The pilot reported that he was flying in a gliding competition, on what he described as a “very hot” day. He took off from the launch site under the glider’s own engine power and, at the end of the self-launch, noted that the engine coolant temperature (displayed digitally in the cockpit) was high. The soaring conditions became difficult, and the pilot decided to end the task. At about 1200ft above ground level, the pilot raised the propeller mast and started the engine, with the intention of flying back to the airfield under power. The engine started without difficulty, and achieved full power, but after climbing about 600ft, the engine high temperature warning began to flash, indicating that the temperature of the coolant had reached 95ºC. The pilot shut the engine down, and established a circuit around a “good looking” hay field. The pilot was unable to centre the propeller, and thus could not lower the mast fully. Instead, he lowered the mast about half way. Using 8 degrees of positive flap and an approach speed of 60 knots, he flew the approach to the field. After a fully held off landing with a small amount of airbrake, the glider touched down. Soon after touchdown, there was a “high impact” and the landing gear collapsed. The aircraft ground-looped and came to rest erect, and the pilot vacated the aircraft without difficulty. After the accident, the pilot noted that there were severe ruts throughout the field, and the landing gear had collapsed where the aircraft ran over one rut. He found that the engine had seized, and concluded that this had been caused by loss of coolant, although the coolant level had been normal when last inspected, two days prior to the accident flight. Inspection of the engine after the accident identified that there was significantly more than normal white staining around the radiator filler, consistent with a coolant loss in flight. A maintenance engineer, familiar with the engine, offered the opinion that the position of the radiator within the mast made positioning the cap onto the filler somewhat awkward, and that it was possible to replace the cap incorrectly, allowing coolant to escape under pressure.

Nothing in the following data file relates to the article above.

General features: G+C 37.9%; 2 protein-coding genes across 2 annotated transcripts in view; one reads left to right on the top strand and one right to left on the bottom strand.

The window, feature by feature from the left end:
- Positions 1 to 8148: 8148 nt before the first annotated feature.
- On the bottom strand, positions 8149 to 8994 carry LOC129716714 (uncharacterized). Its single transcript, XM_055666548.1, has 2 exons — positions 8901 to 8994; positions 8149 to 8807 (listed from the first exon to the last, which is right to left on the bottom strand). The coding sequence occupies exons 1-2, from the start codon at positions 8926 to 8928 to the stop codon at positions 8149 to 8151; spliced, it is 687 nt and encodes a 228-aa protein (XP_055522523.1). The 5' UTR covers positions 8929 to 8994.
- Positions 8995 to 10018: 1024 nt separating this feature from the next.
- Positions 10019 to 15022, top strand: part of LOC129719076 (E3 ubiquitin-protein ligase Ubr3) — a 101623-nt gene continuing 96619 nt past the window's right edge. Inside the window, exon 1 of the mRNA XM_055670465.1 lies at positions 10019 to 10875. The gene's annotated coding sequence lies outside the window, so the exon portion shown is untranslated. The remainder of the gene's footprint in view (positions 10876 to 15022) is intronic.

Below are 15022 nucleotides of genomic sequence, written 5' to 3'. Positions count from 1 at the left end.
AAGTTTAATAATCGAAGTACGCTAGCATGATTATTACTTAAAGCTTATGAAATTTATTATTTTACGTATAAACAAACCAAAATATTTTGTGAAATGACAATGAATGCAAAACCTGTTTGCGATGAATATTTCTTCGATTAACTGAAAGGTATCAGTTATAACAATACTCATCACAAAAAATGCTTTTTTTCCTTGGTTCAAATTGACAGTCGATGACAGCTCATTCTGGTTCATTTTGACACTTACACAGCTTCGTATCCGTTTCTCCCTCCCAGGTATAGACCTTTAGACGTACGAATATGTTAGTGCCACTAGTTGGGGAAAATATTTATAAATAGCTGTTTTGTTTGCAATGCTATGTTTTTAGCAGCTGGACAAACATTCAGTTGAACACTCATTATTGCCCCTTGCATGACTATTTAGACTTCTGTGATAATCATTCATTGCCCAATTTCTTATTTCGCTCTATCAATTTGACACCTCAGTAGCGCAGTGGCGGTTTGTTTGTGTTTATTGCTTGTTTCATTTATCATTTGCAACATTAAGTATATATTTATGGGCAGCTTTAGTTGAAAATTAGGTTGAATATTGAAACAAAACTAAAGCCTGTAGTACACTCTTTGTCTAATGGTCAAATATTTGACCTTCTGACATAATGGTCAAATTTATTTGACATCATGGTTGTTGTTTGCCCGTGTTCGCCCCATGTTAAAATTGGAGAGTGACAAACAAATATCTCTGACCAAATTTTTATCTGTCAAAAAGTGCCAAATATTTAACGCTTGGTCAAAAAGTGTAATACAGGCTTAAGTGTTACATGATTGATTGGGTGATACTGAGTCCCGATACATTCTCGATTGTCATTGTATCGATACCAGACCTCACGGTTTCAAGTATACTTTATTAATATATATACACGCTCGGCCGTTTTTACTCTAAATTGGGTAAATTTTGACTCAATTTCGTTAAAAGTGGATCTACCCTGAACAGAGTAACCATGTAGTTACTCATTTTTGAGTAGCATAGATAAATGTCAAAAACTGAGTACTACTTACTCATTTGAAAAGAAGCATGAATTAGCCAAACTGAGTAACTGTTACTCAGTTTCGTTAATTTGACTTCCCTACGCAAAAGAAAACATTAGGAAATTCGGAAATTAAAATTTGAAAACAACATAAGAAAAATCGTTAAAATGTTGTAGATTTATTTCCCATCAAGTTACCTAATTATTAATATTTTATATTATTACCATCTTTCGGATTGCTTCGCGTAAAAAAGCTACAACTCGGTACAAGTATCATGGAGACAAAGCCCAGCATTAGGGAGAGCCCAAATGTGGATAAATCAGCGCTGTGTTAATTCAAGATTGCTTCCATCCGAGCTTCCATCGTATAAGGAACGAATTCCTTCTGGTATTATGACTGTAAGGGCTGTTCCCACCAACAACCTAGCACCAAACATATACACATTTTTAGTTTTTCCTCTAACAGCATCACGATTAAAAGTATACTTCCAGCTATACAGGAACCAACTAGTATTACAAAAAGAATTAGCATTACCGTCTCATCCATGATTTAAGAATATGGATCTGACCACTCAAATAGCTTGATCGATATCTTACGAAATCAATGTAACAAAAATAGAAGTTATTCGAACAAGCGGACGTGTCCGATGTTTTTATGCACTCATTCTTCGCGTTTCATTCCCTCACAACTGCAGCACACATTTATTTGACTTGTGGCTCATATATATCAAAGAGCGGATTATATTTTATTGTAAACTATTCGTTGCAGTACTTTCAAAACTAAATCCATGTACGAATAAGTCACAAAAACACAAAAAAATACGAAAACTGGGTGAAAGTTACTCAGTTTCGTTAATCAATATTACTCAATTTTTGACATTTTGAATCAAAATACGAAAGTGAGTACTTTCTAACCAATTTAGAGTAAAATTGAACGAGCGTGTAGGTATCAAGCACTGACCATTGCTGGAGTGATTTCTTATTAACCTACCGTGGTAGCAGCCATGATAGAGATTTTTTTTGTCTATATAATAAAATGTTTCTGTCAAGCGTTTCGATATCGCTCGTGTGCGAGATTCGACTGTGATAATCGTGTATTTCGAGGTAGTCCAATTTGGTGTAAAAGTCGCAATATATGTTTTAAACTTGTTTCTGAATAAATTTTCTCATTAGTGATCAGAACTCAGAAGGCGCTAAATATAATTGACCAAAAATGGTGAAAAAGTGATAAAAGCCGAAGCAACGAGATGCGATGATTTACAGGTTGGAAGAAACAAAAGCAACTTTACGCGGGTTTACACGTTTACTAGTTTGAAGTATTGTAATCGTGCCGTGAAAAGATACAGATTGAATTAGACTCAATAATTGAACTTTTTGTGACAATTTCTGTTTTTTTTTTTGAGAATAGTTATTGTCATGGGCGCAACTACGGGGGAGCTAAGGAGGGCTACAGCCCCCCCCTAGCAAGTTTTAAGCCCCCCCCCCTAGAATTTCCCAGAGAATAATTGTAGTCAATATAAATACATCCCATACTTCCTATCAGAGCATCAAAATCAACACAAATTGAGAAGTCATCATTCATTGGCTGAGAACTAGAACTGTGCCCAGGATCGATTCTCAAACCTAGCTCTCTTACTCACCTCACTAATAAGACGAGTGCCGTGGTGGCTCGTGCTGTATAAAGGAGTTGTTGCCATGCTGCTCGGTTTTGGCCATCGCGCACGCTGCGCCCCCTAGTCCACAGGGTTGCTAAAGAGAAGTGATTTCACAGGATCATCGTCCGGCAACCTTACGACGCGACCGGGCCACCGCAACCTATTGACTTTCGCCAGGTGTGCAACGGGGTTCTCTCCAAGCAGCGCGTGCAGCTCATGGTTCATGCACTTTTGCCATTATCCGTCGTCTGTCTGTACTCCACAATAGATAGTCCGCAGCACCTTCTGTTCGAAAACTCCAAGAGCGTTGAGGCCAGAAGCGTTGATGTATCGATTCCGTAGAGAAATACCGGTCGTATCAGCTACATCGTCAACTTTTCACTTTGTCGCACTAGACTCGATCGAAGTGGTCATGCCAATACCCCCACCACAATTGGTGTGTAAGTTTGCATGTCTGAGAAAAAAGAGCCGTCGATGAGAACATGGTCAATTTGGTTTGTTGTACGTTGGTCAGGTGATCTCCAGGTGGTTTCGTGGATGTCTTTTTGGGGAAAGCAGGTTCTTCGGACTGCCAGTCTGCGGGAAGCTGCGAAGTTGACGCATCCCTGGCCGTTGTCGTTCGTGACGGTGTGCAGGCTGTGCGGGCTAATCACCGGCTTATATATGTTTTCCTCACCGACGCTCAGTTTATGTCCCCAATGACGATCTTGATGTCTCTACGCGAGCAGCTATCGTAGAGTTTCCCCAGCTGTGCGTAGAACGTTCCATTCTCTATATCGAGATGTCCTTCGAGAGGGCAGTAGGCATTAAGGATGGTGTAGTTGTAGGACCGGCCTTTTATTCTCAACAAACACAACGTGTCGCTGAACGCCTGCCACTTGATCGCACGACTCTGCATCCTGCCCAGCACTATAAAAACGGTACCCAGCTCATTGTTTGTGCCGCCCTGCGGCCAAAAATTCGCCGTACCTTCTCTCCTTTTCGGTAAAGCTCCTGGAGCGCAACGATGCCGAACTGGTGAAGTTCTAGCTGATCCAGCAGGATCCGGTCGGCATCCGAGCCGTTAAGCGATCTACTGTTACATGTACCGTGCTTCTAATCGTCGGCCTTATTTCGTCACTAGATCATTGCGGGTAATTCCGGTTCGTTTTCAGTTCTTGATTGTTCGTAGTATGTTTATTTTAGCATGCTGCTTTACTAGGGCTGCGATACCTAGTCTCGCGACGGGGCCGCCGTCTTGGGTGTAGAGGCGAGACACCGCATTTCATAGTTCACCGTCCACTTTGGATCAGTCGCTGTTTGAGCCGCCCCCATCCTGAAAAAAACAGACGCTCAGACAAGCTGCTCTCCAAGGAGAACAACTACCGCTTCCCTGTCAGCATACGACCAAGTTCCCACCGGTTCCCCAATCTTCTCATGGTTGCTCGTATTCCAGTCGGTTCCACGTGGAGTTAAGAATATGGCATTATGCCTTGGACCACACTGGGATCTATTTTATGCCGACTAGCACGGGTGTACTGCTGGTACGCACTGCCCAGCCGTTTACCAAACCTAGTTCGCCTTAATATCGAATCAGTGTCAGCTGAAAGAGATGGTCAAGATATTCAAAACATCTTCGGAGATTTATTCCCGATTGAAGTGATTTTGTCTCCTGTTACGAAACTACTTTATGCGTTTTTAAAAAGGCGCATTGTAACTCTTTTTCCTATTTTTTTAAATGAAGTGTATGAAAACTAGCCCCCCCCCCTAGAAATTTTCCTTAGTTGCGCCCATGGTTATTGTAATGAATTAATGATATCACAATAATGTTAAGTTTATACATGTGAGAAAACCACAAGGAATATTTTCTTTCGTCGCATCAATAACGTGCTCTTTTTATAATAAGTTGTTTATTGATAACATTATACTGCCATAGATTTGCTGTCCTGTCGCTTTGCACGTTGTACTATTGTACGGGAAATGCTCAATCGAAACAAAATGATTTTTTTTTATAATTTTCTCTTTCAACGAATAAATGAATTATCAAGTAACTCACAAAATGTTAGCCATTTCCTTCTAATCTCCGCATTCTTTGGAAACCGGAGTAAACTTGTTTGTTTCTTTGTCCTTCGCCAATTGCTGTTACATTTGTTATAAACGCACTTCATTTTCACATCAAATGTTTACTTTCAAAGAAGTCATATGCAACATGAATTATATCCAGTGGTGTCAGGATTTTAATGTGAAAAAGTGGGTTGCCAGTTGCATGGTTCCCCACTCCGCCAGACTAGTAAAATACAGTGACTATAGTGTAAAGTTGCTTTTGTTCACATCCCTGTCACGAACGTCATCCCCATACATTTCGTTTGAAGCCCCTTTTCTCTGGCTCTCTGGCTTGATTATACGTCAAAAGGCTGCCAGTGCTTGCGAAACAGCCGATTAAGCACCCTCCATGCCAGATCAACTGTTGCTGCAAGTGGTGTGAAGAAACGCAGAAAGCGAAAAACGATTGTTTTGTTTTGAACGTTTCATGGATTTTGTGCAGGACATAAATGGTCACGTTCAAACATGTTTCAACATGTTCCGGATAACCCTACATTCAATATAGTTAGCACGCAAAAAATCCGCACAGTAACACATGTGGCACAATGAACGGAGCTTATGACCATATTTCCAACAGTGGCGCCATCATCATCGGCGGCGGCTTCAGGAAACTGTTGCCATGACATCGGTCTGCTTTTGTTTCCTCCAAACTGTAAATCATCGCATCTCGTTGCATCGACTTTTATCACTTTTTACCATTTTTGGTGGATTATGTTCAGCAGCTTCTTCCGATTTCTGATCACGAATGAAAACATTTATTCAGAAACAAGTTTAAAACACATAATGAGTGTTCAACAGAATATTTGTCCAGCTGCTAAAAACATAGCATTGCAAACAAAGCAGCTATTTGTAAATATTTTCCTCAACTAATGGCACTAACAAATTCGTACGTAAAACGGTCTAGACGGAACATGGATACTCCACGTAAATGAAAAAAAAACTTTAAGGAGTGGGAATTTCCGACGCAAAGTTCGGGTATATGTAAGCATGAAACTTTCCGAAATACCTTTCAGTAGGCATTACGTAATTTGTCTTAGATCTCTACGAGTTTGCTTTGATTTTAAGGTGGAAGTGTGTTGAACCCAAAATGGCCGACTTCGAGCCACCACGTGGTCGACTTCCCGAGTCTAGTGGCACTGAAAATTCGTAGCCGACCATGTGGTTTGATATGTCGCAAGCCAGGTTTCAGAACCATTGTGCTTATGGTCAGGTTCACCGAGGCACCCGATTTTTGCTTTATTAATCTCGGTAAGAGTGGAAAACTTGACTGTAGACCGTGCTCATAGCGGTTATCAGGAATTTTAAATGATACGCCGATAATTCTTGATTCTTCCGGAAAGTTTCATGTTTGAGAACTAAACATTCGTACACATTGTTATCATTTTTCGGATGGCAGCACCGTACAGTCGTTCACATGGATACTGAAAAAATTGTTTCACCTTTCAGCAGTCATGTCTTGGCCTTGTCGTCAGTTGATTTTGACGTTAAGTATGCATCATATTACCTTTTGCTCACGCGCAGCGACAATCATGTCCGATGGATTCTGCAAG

G-MSIX 1-06.pdf (203.93 kb)
Published 10 December 2014